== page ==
The South African tax provisions applicable to real estate investment trusts (“REITs”) were introduced by way of the insertion of section 25BB of the Income Tax Act, 1962 (the “Act”), as well as consequential insertions in various sections of the Act during 2013. These provisions relating to REITs have been subject to various changes and refinements over time in order to resolve various issues and legislative anomalies. The following is a summary of the latest amendments pertaining to REITs in the context of corporate reorganisation transactions which have been effected to the Act in terms of the Taxation Laws Amendment Act, 2017 (the “TLAA”). Corporate reorganisation provisions and REITS: problem solved In terms of the provisions contained in sections 42 (asset-for-share transactions) and 44 (amalgamation transactions) of the Act, in instances where a party disposes of an allowance asset to another party, the recipient is required to acquire that asset as an allowance asset in order for the so called “rollover” provisions to apply.  Immovable property will generally qualify as an allowance asset where the owner is entitled to claim an allowance in terms of, inter alia, sections 11(g) 13, 13bis, 13ter, 13quat, 13quin and 13sex.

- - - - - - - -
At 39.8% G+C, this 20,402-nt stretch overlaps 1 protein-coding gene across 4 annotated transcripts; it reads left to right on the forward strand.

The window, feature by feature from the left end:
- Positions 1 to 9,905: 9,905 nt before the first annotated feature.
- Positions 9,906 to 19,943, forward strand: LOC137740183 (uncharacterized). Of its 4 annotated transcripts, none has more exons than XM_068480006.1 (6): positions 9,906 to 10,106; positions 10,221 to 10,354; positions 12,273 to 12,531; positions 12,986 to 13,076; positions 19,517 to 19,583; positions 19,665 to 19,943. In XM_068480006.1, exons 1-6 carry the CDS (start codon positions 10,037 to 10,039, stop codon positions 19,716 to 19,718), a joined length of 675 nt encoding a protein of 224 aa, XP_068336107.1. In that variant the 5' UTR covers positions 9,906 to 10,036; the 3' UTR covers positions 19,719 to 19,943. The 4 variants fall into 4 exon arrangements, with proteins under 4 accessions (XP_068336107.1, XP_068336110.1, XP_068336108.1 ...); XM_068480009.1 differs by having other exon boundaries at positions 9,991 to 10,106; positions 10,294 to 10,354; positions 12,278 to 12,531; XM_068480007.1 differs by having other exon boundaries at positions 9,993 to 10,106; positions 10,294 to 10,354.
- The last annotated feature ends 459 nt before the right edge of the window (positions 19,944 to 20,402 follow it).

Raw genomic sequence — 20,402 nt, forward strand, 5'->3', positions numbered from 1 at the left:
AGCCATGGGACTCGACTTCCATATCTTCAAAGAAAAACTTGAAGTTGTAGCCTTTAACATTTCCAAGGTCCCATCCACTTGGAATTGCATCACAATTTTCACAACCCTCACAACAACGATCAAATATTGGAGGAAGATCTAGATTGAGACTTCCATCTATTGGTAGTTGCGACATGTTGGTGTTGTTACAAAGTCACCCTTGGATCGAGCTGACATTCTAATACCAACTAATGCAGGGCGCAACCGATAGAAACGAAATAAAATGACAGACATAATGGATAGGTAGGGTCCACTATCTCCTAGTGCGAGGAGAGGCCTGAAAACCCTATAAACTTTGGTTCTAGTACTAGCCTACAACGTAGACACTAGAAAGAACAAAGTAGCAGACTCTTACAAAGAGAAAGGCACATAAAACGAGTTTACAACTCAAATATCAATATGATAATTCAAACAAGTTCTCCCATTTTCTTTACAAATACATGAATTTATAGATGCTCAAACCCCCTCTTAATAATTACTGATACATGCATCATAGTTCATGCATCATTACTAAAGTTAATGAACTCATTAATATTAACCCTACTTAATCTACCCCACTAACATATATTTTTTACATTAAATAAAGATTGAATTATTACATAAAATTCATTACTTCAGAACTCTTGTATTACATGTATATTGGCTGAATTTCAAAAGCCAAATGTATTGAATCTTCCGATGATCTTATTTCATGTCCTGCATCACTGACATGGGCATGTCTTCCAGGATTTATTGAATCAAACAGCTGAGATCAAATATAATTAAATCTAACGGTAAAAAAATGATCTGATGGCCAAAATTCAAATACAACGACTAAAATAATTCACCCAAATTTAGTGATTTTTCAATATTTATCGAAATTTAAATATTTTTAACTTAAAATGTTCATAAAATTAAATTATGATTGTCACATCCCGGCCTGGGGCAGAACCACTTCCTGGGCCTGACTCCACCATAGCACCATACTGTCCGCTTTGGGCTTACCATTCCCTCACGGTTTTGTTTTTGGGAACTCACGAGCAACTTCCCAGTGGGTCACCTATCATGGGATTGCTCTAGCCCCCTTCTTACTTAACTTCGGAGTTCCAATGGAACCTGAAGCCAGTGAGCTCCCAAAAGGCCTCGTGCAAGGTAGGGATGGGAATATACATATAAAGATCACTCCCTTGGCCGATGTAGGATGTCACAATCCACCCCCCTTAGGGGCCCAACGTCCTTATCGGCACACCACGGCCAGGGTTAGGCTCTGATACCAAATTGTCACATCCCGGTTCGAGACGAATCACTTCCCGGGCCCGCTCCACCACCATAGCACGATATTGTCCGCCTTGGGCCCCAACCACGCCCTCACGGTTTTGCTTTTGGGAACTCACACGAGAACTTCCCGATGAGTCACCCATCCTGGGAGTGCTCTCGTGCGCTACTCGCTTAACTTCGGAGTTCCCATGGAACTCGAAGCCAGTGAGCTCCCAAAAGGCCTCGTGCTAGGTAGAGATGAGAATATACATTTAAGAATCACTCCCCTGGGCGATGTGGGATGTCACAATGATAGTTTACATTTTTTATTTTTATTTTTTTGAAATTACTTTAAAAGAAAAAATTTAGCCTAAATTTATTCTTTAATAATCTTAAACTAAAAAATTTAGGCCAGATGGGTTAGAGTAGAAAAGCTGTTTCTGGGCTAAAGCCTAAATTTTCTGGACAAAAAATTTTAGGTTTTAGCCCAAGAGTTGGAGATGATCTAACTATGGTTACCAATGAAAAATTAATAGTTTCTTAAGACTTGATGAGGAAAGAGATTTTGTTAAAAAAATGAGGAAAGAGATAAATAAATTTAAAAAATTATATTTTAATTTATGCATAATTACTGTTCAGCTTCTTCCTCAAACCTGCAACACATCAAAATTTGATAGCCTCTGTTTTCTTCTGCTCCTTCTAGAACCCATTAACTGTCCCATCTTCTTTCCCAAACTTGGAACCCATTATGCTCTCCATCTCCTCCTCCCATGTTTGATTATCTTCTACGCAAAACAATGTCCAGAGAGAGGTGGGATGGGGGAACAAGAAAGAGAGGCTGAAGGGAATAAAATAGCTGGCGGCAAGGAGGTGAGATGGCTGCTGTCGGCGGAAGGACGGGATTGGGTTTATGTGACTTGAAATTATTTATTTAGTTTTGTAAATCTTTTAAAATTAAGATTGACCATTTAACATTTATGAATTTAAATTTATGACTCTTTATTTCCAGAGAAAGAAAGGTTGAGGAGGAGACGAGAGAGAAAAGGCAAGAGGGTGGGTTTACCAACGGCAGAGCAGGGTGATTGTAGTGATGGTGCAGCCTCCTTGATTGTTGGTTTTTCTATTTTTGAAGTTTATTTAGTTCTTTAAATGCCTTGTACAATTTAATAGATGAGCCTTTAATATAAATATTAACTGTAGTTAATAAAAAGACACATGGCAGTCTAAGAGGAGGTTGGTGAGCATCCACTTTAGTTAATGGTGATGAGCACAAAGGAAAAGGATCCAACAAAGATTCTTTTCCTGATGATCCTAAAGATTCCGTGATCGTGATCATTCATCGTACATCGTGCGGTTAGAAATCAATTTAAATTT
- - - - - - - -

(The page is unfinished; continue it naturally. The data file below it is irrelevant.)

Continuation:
However, a REIT is prohibited from claiming the abovementioned capital allowances in respect of immovable property in terms of section 25BB(4) of the Act.  The anomaly that arose in respect of REITs seeking to acquire immovable property from non-REITs in terms of section 42 and/or 44 of the Act, was that where the disposing party was entitled to claim allowances in respect of such property (ie, the property constituted an allowance asset in the hands of the disposing party), the requirement that the REIT acquires the asset as an allowance asset could not be met since REITs are prohibited from claiming any allowances in respect of such asset. Accordingly, REITS were, in certain instances, precluded from acquiring immovable properties in terms of an asset-for-share transaction or an amalgamation transaction.  However, the provisions of sections 42 and 44 have been amended by the TLAA and sections 42 and 44 of the Act now permit the acquisition of allowance assets by a REIT or a “controlled company” as defined in section 25BB. As such, REITs may acquire immovable properties from non-REIT counterparties in terms of an asset-for-share or amalgamation transaction where such counterparties are permitted to claim allowances in respect of such assets. Corporate reorganisation provisions and REITS: recoupments clarified The general concept of effecting a transaction in terms of corporate reorganisation provisions, is that the asset in question effectively “rolls over” from the disposing party (“party A”) to the acquiring entity (“party B”). With regard to allowance assets, this means that party B will step into the shoes of party A as regards the asset in question, ie, the base cost and historic allowances claimed by party A in respect of such asset will roll over to party B.  The tax implications arising pursuant to any future disposal of such asset by party B will be determined with reference to, inter alia, the allowances that were previously claimed in respect of such asset by party A prior to such asset being acquired by party B.  However, as set out above, REITs are precluded from claiming capital allowances in respect of immovable property. As such, REITs should not be required to account for any recoupments in respect of immovable property assets which are disposed of, in particular, in respect of assets acquired in terms of the corporate reorganisation transactions where the previous owner thereof was not a REIT and was permitted to claim allowances in respect thereof.  The amendments to section 42, 44, 45 and 47 of the Act (including amendments to certain anti-avoidance provisions contained in such sections) clarify that a REIT or a controlled company will not be required to recoup any capital allowances that were claimed in respect of allowance assets prior to such assets being acquired by the REIT or the controlled company in terms of section 42, 44, 45 or 47 of the Act.